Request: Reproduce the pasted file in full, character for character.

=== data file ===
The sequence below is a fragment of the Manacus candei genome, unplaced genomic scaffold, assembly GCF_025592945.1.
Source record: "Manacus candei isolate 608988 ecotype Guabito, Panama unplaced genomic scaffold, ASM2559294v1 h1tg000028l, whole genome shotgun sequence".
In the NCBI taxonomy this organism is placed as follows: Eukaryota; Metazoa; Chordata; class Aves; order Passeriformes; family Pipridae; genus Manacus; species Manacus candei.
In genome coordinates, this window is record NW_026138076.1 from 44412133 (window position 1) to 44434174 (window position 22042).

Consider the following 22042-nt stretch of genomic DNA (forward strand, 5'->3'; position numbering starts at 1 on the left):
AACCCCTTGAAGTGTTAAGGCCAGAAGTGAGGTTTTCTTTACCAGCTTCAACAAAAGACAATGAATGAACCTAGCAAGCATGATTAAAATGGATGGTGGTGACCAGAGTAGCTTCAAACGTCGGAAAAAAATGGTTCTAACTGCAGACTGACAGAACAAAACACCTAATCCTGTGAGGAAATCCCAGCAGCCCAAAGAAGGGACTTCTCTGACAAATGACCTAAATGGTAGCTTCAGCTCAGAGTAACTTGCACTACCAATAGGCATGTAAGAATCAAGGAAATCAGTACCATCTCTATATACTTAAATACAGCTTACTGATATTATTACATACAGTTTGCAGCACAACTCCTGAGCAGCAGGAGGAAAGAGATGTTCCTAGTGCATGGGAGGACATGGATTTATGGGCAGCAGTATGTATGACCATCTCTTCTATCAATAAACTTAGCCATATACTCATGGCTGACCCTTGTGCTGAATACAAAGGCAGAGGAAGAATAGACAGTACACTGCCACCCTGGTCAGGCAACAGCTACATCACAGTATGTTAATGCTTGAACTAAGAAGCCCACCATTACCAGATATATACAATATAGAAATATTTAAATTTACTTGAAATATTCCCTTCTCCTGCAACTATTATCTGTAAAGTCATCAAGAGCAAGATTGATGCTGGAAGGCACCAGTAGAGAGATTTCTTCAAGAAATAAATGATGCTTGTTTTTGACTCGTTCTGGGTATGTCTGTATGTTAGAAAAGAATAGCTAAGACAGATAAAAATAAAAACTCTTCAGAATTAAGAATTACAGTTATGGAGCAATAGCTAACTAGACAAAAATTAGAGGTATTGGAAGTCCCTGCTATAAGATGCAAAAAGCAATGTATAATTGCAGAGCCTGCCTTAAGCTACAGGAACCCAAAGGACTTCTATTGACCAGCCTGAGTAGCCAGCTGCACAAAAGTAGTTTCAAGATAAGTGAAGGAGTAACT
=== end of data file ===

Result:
The sequence below is a fragment of the Manacus candei genome, unplaced genomic scaffold, assembly GCF_025592945.1.
Source record: "Manacus candei isolate 608988 ecotype Guabito, Panama unplaced genomic scaffold, ASM2559294v1 h1tg000028l, whole genome shotgun sequence".
In the NCBI taxonomy this organism is placed as follows: Eukaryota; Metazoa; Chordata; class Aves; order Passeriformes; family Pipridae; genus Manacus; species Manacus candei.
In genome coordinates, this window is record NW_026138076.1 from 44412133 (window position 1) to 44434174 (window position 22042).

Consider the following 22042-nt stretch of genomic DNA (forward strand, 5'->3'; position numbering starts at 1 on the left):
AACCCCTTGAAGTGTTAAGGCCAGAAGTGAGGTTTTCTTTACCAGCTTCAACAAAAGACAATGAATGAACCTAGCAAGCATGATTAAAATGGATGGTGGTGACCAGAGTAGCTTCAAACGTCGGAAAAAAATGGTTCTAACTGCAGACTGACAGAACAAAACACCTAATCCTGTGAGGAAATCCCAGCAGCCCAAAGAAGGGACTTCTCTGACAAATGACCTAAATGGTAGCTTCAGCTCAGAGTAACTTGCACTACCAATAGGCATGTAAGAATCAAGGAAATCAGTACCATCTCTATATACTTAAATACAGCTTACTGATATTATTACATACAGTTTGCAGCACAACTCCTGAGCAGCAGGAGGAAAGAGATGTTCCTAGTGCATGGGAGGACATGGATTTATGGGCAGCAGTATGTATGACCATCTCTTCTATCAATAAACTTAGCCATATACTCATGGCTGACCCTTGTGCTGAATACAAAGGCAGAGGAAGAATAGACAGTACACTGCCACCCTGGTCAGGCAACAGCTACATCACAGTATGTTAATGCTTGAACTAAGAAGCCCACCATTACCAGATATATACAATATAGAAATATTTAAATTTACTTGAAATATTCCCTTCTCCTGCAACTATTATCTGTAAAGTCATCAAGAGCAAGATTGATGCTGGAAGGCACCAGTAGAGAGATTTCTTCAAGAAATAAATGATGCTTGTTTTTGACTCGTTCTGGGTATGTCTGTATGTTAGAAAAGAATAGCTAAGACAGATAAAAATAAAAACTCTTCAGAATTAAGAATTACAGTTATGGAGCAATAGCTAACTAGACAAAAATTAGAGGTATTGGAAGTCCCTGCTATAAGATGCAAAAAGCAATGTATAATTGCAGAGCCTGCCTTAAGCTACAGGAACCCAAAGGACTTCTATTGACCAGCCTGAGTAGCCAGCTGCACAAAAGTAGTTTCAAGATAAGTGAAGGAGTAACT